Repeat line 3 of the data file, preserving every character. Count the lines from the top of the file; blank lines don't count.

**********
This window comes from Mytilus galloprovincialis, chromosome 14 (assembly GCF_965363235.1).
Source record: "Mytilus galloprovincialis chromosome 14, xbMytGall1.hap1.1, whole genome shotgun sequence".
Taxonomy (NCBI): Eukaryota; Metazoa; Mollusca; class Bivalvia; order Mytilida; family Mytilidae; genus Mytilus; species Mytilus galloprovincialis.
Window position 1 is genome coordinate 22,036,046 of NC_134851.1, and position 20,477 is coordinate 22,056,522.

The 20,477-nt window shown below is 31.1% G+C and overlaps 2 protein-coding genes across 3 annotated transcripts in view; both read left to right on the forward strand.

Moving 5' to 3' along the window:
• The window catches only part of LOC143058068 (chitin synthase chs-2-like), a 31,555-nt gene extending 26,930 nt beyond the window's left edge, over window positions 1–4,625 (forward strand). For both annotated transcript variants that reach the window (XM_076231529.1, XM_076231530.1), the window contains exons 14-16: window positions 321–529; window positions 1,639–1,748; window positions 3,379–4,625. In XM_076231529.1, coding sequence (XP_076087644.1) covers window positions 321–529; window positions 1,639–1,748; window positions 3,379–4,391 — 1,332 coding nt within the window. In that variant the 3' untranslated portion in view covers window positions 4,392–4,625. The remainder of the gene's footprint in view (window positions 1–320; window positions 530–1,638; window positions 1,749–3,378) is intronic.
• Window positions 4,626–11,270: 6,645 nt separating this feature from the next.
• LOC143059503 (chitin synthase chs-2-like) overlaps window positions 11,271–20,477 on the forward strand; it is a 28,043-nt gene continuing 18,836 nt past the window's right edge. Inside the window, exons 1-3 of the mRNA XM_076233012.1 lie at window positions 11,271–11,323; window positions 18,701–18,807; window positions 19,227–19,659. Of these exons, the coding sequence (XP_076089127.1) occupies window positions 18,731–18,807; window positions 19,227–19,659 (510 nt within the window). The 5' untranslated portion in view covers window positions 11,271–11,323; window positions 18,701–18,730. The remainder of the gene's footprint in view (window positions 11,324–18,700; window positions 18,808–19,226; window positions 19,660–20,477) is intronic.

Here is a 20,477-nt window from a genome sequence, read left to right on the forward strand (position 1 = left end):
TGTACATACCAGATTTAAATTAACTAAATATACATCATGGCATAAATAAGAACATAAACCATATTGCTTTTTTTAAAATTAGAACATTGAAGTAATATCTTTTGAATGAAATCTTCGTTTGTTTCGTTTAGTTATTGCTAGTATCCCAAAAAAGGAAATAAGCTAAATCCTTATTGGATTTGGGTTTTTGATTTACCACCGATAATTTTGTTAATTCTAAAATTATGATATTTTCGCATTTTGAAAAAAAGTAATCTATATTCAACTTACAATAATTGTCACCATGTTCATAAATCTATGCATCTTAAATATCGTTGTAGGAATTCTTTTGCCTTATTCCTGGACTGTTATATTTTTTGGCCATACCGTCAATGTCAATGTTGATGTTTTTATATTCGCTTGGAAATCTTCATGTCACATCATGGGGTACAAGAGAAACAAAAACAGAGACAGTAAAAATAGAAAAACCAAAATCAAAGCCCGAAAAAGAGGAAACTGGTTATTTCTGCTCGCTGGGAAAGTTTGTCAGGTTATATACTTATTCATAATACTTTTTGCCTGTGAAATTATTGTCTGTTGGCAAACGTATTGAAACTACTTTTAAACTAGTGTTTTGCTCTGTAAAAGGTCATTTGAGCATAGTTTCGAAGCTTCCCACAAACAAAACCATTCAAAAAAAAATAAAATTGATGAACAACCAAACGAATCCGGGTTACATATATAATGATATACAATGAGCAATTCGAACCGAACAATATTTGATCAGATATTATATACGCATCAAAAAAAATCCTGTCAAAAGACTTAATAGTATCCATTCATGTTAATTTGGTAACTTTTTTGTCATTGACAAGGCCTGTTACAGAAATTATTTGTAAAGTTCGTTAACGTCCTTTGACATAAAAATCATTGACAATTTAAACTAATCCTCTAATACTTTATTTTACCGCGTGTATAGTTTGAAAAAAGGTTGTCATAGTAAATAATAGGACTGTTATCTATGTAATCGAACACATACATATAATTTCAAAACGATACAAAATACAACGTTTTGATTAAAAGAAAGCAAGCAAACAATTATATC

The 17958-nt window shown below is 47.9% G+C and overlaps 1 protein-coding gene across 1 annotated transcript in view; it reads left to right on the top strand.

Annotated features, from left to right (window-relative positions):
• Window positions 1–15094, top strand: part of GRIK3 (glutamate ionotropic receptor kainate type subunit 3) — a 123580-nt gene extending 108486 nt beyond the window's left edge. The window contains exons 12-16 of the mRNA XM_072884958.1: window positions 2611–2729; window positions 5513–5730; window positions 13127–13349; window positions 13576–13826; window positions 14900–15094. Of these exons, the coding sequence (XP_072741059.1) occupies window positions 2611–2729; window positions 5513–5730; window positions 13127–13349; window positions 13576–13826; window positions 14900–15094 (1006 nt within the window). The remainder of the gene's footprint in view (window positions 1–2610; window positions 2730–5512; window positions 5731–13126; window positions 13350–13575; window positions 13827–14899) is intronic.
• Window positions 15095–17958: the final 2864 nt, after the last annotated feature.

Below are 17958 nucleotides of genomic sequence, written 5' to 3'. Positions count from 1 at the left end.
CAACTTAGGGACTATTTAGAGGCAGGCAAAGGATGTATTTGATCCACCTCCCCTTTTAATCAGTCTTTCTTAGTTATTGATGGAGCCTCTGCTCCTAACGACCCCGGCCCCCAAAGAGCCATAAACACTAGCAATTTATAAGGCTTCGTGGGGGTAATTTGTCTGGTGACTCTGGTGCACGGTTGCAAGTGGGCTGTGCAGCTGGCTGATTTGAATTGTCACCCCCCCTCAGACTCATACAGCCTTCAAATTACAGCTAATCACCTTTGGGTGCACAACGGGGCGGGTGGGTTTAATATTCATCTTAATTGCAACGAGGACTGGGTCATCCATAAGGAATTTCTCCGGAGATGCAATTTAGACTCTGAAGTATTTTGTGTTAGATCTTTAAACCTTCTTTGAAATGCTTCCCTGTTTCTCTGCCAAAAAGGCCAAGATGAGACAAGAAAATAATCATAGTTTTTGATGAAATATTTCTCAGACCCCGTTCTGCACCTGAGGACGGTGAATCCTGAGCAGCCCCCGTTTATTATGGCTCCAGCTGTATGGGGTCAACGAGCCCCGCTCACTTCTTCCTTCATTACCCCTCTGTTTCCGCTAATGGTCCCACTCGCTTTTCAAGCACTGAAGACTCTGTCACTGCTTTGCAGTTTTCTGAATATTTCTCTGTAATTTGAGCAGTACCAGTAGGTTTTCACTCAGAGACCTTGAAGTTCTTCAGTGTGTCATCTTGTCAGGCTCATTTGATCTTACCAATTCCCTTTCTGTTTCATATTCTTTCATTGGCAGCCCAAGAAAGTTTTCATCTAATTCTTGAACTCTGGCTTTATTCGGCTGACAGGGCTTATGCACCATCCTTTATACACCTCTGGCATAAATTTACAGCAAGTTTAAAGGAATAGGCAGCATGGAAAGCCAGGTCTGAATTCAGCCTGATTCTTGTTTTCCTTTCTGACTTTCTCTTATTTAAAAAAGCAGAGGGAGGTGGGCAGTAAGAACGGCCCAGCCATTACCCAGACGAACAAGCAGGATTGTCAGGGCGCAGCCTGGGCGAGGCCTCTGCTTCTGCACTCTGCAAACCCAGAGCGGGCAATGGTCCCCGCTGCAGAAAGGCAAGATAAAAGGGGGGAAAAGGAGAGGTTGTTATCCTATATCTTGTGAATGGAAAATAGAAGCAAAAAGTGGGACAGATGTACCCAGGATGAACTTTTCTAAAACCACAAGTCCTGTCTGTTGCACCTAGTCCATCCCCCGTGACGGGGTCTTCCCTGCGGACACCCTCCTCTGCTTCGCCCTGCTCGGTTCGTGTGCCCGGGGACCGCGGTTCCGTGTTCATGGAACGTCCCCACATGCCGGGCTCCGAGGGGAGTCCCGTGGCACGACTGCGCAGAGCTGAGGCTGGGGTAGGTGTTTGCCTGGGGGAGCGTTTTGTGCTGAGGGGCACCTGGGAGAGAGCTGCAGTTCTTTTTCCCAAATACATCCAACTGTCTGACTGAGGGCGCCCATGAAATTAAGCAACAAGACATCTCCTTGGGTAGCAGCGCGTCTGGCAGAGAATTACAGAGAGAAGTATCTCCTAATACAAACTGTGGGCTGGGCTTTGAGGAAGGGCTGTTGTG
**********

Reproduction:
Taxonomy (NCBI): Eukaryota; Metazoa; Mollusca; class Bivalvia; order Mytilida; family Mytilidae; genus Mytilus; species Mytilus galloprovincialis.